The state health care exchanges under the Affordable Care Act have been signing up a lot more people in the last month following serious problems with the initial rollout.
But according to Jennifer Tolbert, director of State Health Reform at the Kaiser Family Foundation, states have enrolled on average just 7.8 percent of those eligible, which does not include those who qualify for Medicaid.
“While that’s obviously less than 10 percent, and probably not where HHS would like to be at this point,” Tolbert said, “it represents a huge increase over what we saw in November.”
Area states are even further behind. New Jersey is at just 5.5 percent eligible enrollment and Pennsylvania has reached 6.4 percent. Delaware has the highest rate with 6.8 percent.
One possible reason the states have lower-than-average enrollments is that they have all relied on the healthcare.gov website, which was plagued with problems in the fall.
“That probably served to suppress enrollment somewhat, compared to states that are running their own marketplaces,” said Tolbert. She noted that New York, which is running its own exchange, now has more than 12 percent of its eligible population enrolled.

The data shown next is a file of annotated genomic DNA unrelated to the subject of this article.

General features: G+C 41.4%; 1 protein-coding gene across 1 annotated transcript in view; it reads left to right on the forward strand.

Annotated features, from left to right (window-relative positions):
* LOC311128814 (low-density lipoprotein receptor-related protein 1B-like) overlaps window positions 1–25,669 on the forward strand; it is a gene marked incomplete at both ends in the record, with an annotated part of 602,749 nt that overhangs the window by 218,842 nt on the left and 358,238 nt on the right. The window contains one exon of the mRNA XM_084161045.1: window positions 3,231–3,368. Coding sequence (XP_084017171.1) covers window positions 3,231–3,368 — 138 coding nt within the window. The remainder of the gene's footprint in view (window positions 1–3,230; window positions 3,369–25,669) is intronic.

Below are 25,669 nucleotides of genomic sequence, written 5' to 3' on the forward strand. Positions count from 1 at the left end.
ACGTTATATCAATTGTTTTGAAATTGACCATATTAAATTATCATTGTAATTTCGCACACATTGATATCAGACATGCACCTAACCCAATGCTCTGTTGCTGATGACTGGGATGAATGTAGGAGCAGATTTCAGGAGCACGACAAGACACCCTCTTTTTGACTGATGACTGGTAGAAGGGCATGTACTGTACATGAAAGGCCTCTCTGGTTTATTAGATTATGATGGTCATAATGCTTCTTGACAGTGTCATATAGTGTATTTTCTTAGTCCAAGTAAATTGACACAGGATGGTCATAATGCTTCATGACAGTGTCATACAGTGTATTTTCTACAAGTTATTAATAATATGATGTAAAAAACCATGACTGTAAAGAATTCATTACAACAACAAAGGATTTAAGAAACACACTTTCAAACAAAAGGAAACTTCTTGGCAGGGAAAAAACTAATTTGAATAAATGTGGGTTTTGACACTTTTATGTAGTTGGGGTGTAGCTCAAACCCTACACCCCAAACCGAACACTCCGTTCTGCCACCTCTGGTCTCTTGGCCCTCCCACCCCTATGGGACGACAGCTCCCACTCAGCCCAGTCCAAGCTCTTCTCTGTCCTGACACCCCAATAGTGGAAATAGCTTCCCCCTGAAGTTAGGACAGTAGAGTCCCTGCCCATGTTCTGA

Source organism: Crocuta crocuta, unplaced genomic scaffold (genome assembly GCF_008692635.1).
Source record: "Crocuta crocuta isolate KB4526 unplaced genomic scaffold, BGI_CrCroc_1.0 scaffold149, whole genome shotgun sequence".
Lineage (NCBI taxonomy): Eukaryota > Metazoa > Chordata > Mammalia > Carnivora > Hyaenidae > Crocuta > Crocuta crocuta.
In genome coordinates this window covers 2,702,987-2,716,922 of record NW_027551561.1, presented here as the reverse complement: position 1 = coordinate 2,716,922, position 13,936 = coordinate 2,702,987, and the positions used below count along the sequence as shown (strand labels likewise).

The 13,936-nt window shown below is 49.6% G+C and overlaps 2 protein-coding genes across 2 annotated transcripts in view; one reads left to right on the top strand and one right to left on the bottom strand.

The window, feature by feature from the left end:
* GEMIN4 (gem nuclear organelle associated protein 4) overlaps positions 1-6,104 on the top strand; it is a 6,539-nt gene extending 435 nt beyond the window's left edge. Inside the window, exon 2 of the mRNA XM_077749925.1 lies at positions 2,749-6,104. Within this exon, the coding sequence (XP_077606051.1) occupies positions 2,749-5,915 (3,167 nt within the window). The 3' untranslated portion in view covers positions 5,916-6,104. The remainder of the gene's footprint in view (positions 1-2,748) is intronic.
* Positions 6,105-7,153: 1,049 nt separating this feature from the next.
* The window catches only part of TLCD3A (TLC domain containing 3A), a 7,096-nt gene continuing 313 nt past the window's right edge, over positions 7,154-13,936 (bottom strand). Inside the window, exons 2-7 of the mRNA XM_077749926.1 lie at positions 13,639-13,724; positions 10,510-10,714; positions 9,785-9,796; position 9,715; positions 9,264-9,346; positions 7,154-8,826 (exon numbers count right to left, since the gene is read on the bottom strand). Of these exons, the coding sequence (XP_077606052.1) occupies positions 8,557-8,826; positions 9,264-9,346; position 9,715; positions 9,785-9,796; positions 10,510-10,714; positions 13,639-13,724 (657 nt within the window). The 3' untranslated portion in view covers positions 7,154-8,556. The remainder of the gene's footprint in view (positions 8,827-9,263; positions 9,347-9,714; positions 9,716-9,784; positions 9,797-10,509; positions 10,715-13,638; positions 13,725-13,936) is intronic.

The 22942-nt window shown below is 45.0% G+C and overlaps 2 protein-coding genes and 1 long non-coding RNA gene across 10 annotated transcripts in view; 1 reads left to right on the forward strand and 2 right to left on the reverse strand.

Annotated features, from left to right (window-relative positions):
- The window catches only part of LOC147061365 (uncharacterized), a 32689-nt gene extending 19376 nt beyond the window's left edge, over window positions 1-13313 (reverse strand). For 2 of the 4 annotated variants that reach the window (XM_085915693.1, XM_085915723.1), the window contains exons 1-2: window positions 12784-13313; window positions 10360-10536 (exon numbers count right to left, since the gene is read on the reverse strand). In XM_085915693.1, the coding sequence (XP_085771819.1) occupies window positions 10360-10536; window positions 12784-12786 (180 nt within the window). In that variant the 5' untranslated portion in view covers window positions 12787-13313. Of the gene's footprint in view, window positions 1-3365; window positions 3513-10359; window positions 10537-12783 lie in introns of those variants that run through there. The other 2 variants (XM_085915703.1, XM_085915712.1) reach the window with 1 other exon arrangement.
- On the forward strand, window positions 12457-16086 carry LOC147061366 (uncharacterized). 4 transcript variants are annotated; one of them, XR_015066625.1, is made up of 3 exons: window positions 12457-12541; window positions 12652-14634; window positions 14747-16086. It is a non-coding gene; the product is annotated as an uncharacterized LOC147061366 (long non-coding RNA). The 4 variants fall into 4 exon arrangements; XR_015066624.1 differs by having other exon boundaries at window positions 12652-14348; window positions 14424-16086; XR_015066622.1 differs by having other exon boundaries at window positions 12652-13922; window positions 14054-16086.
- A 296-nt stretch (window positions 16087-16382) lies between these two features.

Another consideration is the amount of funding for getting the word out about the new programs, including subsidies that reduce the cost of policies.
“Having fewer resources available, particularly in Pennsylvania and New Jersey, to conduct that outreach — and then provide the one-on-one assistance to help people navigate the website and actually apply for and enroll in coverage may be part of the explanation,” said Tolbert.
Despite the obstacles, enrollments are now trending up. Tolbert said expects another surge in March, as last-minute shoppers sign up for policies before the open-enrollment period closes. After March 31 those without coverage will be subject to an IRS penalty.